Comment by Maggie Turner Mon Nov 17 07:54:09 2014
Can you possibly build a second wood storage structure? If you have two, and they are accessible front and back, you can fill and use from different sides. Just keep track of when the wood went in so you're taking the older out. It does take planning to avoid moving wood multiple times. We heat with wood and my husband insists on the wood being at least two years old - though we don't use snags, which would shorten the drying time a bit. Dry wood sure does make a difference.
Comment by Stephanie Mon Nov 17 08:37:17 2014

After our mouser, Pickles was run over early last summer, I worried that I'd be invaded. But at the same time I was really sealing up any cracks roaches could come in by, and liberally sprinkling boric acid around the perimeter of the front room, that is, concentrating on sealing between the wall and floor. So far, in spite of no cat, we have gone almost 6 mos without a sign of mice! I sort of wonder if they, too tried to get in and somehow got poisoned. The way for boric acid to work, there has to be a source of sweetened water, say in a jar lid, under the fridge or other stationary appliance. About bureaus--I think that becomes a way to trap insert a baited trap in the bottom drawer, or under the bureau. Of course, you have to keep a list of places to check frequently! And maybe try to hang up clothes as much as possible. As for books, I think they head for the raggedy ones, so some books and papers that need to be saved might need to be in mouseproof boxes or even old trunks. Rats, esp. if they get into potatoes or sweet potatoes, of course are much worse. Good luck--don't give up!

Comment by Mon Nov 17 09:28:12 2014
We found chocolate biscuits worked better than cheese in our traps, but eventually we had to turn to poison. Mice always seemed to come indoors in September here so now we bait the traps in later August and leave them down all winter.
Comment by Chris Mon Nov 17 09:39:54 2014

When we moved into our home (older trailer in the country) we had mice in the walls, under the house, in the attic, and worst of all, in the kitchen. I absolutely cannot Stand the idea of mice crawling over our dishes and cookware, and when they chewed into several items in our pantry I was livid. We had been setting out sticky traps with success, but when they got into our pantry items it became full fledged warfare. I sealed every crack I could find, put poison everywhere the cats couldn't get to (one of our cats catches chipmunks regularly, but none seem interested in mice), set out snap traps and sticky traps, and sealed up all of our food in plastic storage containers. It took several weeks before I stopped seeing signs of mice.

The weird thing is, I'm not sure What actually did the trick. They ignored the peanut butter baited snap traps and the poison looks untouched. The sticky traps did catch several mice, but we kept finding fresh sign for a while after the last sticky trap was used. Maybe they gave up and left since they no longer had a food source. Or maybe they actually did eat some poison and die. I'm not sure what got rid of them, but as standard practice now I keep traps and poison out, and store food in glass and plastic containers as much as possible.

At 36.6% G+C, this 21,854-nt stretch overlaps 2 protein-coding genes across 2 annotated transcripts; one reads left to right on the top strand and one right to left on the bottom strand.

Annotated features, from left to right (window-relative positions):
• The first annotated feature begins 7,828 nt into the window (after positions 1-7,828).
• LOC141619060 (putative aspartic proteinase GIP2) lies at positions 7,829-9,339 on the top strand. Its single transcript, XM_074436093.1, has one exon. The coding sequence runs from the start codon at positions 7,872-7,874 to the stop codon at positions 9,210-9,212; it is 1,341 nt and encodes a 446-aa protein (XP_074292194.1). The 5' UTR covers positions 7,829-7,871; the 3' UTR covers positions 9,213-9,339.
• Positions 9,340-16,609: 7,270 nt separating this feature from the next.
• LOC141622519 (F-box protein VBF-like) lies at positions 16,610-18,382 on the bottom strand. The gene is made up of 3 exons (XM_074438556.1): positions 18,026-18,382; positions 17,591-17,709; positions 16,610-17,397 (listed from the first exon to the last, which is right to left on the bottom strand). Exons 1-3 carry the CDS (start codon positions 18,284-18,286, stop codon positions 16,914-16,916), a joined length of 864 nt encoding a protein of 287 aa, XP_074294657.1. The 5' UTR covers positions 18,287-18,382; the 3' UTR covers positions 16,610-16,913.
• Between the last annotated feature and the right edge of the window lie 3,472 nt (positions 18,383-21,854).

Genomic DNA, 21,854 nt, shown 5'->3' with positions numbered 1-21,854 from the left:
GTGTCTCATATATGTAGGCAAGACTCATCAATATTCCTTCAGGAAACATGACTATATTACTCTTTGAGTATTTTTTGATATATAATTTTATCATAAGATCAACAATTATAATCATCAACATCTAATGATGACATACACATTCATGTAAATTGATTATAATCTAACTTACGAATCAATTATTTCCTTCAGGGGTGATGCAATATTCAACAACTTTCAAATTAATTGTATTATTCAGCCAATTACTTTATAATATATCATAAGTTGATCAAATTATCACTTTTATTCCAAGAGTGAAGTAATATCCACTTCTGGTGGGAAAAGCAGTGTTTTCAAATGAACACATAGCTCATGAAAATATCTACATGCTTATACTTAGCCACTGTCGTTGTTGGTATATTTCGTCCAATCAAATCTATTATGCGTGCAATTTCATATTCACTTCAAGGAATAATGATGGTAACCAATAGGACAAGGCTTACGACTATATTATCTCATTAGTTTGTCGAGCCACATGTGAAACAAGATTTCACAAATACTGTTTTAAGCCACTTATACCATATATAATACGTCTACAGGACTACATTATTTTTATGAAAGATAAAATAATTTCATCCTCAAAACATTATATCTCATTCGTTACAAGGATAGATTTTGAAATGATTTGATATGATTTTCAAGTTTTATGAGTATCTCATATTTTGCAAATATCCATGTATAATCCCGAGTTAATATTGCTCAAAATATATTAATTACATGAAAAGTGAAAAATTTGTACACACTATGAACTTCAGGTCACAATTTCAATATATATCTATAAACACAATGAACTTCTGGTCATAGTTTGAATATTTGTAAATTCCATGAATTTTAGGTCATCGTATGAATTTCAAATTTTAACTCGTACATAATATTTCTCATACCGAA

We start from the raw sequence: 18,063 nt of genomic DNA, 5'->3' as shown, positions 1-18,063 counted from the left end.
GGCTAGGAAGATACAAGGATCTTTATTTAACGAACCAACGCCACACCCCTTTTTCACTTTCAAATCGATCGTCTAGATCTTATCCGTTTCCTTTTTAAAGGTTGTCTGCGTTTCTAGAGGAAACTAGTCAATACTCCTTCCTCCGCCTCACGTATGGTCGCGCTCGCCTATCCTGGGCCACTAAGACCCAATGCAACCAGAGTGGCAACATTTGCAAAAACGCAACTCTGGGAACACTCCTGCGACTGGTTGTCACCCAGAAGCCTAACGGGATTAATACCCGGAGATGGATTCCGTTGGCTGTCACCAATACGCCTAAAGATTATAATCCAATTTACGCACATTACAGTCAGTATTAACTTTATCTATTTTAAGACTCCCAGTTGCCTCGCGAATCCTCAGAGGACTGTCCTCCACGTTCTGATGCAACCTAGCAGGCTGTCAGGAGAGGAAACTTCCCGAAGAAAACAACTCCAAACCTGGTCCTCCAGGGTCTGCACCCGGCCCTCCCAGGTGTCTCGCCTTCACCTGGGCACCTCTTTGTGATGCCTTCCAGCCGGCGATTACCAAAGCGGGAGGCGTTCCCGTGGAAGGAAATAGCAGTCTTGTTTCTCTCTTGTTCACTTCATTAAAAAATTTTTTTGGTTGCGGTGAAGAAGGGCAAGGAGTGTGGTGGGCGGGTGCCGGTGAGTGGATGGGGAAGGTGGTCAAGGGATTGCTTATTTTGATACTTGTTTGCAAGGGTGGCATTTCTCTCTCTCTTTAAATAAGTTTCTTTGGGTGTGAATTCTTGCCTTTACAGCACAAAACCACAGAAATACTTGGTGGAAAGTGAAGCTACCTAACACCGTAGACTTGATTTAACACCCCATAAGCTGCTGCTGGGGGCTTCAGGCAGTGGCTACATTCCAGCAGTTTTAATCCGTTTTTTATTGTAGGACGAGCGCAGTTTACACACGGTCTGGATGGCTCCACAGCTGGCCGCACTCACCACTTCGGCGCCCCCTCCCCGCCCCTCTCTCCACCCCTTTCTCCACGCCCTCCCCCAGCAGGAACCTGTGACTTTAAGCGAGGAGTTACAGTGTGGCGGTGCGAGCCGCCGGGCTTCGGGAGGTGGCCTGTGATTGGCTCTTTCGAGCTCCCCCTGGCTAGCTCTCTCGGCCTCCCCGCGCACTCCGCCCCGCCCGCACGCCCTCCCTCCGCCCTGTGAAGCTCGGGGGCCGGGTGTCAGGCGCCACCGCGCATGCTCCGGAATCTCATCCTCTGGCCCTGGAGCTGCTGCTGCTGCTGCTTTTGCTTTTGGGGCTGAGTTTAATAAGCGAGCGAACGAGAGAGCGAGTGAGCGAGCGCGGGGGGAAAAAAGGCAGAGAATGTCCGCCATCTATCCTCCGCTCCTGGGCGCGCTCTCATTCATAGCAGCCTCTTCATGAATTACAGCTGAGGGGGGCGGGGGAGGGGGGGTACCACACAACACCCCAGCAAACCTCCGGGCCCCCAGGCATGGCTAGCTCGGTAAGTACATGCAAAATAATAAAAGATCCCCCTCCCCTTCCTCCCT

Constant vigilance against mice is sometimes annoying and inconvenient, but when it comes to rodents an ounce of prevention is definitely worth a pound of cure.

Comment by Rae Mon Nov 17 10:36:39 2014
A foolproof trap as well, is to use a 2 or 5 gal bucket put about 1/4 of bucket with water. If you have small children or pets you can cut a portion of the lid , then sprinkle bait on top of water,, peanuts , cheese and etc. Cover with lid and the mice can get in but not out. They will drown . Empty repeat. Rose.
Comment by Rose Mon Nov 17 10:36:50 2014

Thanks Anna for taking the time to respond to my questions. Great idea about using the snags as insurance.

Our first winter we accidentally chainsawed down a living oak tree that we thought was a standing snag. Winter=no leaves on the oak trees (they ALL look dead!). We learned to mark the standing dead with colored marking tape in the summer so we can find them again later if we need them :)

Comment by Karen B Mon Nov 17 12:12:04 2014
I found two cabbage leaves halfway down a rodent hole in my garden. I think the mouse's eyes were too big for his hole, as they had gotten lodged! I was wondering what was stealing leaves from the cabbage. I also have a packrat which decided to build a nest from a bucket of electric insulators in the shed. the shed looks like a hurricane went through . . . clean it up and have no problems for a few months and then walk in one day and rodent mayhem again.
Comment by Charity Mon Nov 17 12:21:18 2014

A friend of ours is a rock hound. He always has his rock polishing machine going. He has never had a mouse problem.

Another friend turns on her overhead fan when she hears mice in the walk. She says mice don't like the vibrations.

We don't have a rock polisher or an overhead fan so I will try a few standing fans letting them touch the wall as they spin.

Wish me luck.

Comment by mona Tue Nov 18 20:59:27 2014